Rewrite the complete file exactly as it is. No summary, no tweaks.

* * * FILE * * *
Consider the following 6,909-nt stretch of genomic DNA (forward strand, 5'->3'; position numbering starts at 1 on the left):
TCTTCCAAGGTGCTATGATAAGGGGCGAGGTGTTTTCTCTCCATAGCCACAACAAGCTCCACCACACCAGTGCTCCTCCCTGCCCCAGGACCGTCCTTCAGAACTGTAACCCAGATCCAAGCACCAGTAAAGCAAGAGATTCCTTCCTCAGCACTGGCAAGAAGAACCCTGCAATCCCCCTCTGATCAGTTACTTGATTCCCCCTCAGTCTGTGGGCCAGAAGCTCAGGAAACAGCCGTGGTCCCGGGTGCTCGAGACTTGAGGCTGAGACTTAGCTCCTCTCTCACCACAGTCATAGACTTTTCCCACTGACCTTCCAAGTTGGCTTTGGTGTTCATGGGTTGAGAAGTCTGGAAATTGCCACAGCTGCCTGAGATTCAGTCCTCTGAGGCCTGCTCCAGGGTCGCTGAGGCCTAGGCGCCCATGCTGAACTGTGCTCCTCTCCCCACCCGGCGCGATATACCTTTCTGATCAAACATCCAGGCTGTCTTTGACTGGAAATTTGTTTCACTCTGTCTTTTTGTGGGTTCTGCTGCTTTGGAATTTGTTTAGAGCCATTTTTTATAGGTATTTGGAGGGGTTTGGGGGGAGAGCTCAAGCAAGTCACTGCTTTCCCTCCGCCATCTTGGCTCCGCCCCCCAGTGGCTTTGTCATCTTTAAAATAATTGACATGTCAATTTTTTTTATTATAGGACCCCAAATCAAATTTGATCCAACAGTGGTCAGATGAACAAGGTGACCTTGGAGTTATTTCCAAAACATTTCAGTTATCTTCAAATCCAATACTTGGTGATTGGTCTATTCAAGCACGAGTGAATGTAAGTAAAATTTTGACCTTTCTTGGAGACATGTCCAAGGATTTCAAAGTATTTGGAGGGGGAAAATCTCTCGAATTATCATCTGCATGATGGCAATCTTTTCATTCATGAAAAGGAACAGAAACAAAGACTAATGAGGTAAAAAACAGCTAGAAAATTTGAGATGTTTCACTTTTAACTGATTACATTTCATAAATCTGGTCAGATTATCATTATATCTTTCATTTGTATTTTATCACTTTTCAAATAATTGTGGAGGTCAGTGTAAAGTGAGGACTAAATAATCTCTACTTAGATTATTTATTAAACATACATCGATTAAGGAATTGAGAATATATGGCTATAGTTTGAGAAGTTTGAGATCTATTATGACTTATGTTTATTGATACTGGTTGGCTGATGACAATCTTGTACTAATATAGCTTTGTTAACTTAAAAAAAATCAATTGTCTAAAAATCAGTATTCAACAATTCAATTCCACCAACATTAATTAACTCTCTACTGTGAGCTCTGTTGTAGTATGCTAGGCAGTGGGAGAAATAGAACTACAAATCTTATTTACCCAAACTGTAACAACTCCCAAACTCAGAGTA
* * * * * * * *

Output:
Consider the following 6,909-nt stretch of genomic DNA (forward strand, 5'->3'; position numbering starts at 1 on the left):
TCTTCCAAGGTGCTATGATAAGGGGCGAGGTGTTTTCTCTCCATAGCCACAACAAGCTCCACCACACCAGTGCTCCTCCCTGCCCCAGGACCGTCCTTCAGAACTGTAACCCAGATCCAAGCACCAGTAAAGCAAGAGATTCCTTCCTCAGCACTGGCAAGAAGAACCCTGCAATCCCCCTCTGATCAGTTACTTGATTCCCCCTCAGTCTGTGGGCCAGAAGCTCAGGAAACAGCCGTGGTCCCGGGTGCTCGAGACTTGAGGCTGAGACTTAGCTCCTCTCTCACCACAGTCATAGACTTTTCCCACTGACCTTCCAAGTTGGCTTTGGTGTTCATGGGTTGAGAAGTCTGGAAATTGCCACAGCTGCCTGAGATTCAGTCCTCTGAGGCCTGCTCCAGGGTCGCTGAGGCCTAGGCGCCCATGCTGAACTGTGCTCCTCTCCCCACCCGGCGCGATATACCTTTCTGATCAAACATCCAGGCTGTCTTTGACTGGAAATTTGTTTCACTCTGTCTTTTTGTGGGTTCTGCTGCTTTGGAATTTGTTTAGAGCCATTTTTTATAGGTATTTGGAGGGGTTTGGGGGGAGAGCTCAAGCAAGTCACTGCTTTCCCTCCGCCATCTTGGCTCCGCCCCCCAGTGGCTTTGTCATCTTTAAAATAATTGACATGTCAATTTTTTTTATTATAGGACCCCAAATCAAATTTGATCCAACAGTGGTCAGATGAACAAGGTGACCTTGGAGTTATTTCCAAAACATTTCAGTTATCTTCAAATCCAATACTTGGTGATTGGTCTATTCAAGCACGAGTGAATGTAAGTAAAATTTTGACCTTTCTTGGAGACATGTCCAAGGATTTCAAAGTATTTGGAGGGGGAAAATCTCTCGAATTATCATCTGCATGATGGCAATCTTTTCATTCATGAAAAGGAACAGAAACAAAGACTAATGAGGTAAAAAACAGCTAGAAAATTTGAGATGTTTCACTTTTAACTGATTACATTTCATAAATCTGGTCAGATTATCATTATATCTTTCATTTGTATTTTATCACTTTTCAAATAATTGTGGAGGTCAGTGTAAAGTGAGGACTAAATAATCTCTACTTAGATTATTTATTAAACATACATCGATTAAGGAATTGAGAATATATGGCTATAGTTTGAGAAGTTTGAGATCTATTATGACTTATGTTTATTGATACTGGTTGGCTGATGACAATCTTGTACTAATATAGCTTTGTTAACTTAAAAAAAATCAATTGTCTAAAAATCAGTATTCAACAATTCAATTCCACCAACATTAATTAACTCTCTACTGTGAGCTCTGTTGTAGTATGCTAGGCAGTGGGAGAAATAGAACTACAAATCTTATTTACCCAAACTGTAACAACTCCCAAACTCAGAGTA